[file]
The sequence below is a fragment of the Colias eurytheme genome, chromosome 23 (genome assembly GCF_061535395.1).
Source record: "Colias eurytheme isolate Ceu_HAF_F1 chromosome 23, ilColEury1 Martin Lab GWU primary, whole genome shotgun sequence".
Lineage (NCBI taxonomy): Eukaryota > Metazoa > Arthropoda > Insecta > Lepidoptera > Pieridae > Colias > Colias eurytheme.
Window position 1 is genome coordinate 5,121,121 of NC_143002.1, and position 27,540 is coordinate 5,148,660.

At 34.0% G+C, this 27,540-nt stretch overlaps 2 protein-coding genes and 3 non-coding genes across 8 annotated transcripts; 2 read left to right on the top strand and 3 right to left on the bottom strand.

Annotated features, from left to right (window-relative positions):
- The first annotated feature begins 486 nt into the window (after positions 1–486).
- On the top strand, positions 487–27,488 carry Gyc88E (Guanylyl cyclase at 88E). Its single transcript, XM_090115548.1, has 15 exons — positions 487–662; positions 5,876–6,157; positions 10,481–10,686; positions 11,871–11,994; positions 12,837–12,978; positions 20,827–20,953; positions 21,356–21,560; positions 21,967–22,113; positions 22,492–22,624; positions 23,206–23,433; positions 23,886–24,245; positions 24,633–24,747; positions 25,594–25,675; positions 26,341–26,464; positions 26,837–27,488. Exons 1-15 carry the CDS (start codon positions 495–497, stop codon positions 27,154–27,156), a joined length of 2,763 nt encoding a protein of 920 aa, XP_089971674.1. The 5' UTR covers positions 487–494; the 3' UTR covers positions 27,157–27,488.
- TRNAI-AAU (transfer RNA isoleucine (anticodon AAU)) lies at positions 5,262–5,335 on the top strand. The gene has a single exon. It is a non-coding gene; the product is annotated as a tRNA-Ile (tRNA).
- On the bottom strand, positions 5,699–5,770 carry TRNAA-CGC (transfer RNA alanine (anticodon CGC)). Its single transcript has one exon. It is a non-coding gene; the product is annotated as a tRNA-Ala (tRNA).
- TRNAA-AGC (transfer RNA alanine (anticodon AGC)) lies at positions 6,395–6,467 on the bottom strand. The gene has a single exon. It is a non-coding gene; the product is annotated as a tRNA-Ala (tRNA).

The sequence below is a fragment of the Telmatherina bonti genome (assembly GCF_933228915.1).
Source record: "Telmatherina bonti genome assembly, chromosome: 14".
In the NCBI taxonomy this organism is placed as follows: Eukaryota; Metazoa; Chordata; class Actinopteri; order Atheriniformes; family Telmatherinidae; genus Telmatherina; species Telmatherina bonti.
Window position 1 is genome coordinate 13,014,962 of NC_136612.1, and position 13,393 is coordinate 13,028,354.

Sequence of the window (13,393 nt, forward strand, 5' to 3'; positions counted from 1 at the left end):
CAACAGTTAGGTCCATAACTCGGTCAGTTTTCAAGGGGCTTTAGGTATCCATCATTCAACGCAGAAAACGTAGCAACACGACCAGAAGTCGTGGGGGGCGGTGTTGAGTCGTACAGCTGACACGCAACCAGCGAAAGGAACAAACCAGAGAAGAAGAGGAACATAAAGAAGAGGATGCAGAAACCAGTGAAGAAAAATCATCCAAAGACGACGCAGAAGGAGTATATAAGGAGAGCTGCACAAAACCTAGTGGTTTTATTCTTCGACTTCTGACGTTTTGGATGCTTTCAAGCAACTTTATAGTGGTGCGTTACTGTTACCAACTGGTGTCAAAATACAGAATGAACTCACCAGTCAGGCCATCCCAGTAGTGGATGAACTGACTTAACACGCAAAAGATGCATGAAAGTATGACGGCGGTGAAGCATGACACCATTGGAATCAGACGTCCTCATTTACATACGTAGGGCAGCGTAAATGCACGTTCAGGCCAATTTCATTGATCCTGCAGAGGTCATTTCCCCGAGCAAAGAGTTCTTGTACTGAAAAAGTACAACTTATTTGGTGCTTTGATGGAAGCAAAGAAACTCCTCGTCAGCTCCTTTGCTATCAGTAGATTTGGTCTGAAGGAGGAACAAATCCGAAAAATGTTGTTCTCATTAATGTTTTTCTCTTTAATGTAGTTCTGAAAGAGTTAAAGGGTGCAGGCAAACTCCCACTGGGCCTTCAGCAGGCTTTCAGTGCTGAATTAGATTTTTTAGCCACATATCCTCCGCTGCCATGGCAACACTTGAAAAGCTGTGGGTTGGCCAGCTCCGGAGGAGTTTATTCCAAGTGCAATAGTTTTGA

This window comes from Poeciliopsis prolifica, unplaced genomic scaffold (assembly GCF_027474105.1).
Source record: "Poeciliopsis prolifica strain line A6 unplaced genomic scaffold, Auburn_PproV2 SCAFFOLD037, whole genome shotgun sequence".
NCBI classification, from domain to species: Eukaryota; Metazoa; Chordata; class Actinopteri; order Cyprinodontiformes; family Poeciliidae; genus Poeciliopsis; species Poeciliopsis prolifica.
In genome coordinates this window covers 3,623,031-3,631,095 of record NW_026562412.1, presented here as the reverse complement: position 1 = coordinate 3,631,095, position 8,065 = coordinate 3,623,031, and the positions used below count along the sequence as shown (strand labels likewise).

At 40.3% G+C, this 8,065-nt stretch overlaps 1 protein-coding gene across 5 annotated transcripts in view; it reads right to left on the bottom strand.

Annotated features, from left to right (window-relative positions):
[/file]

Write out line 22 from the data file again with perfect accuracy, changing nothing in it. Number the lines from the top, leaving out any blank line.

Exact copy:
At 40.3% G+C, this 8,065-nt stretch overlaps 1 protein-coding gene across 5 annotated transcripts in view; it reads right to left on the bottom strand.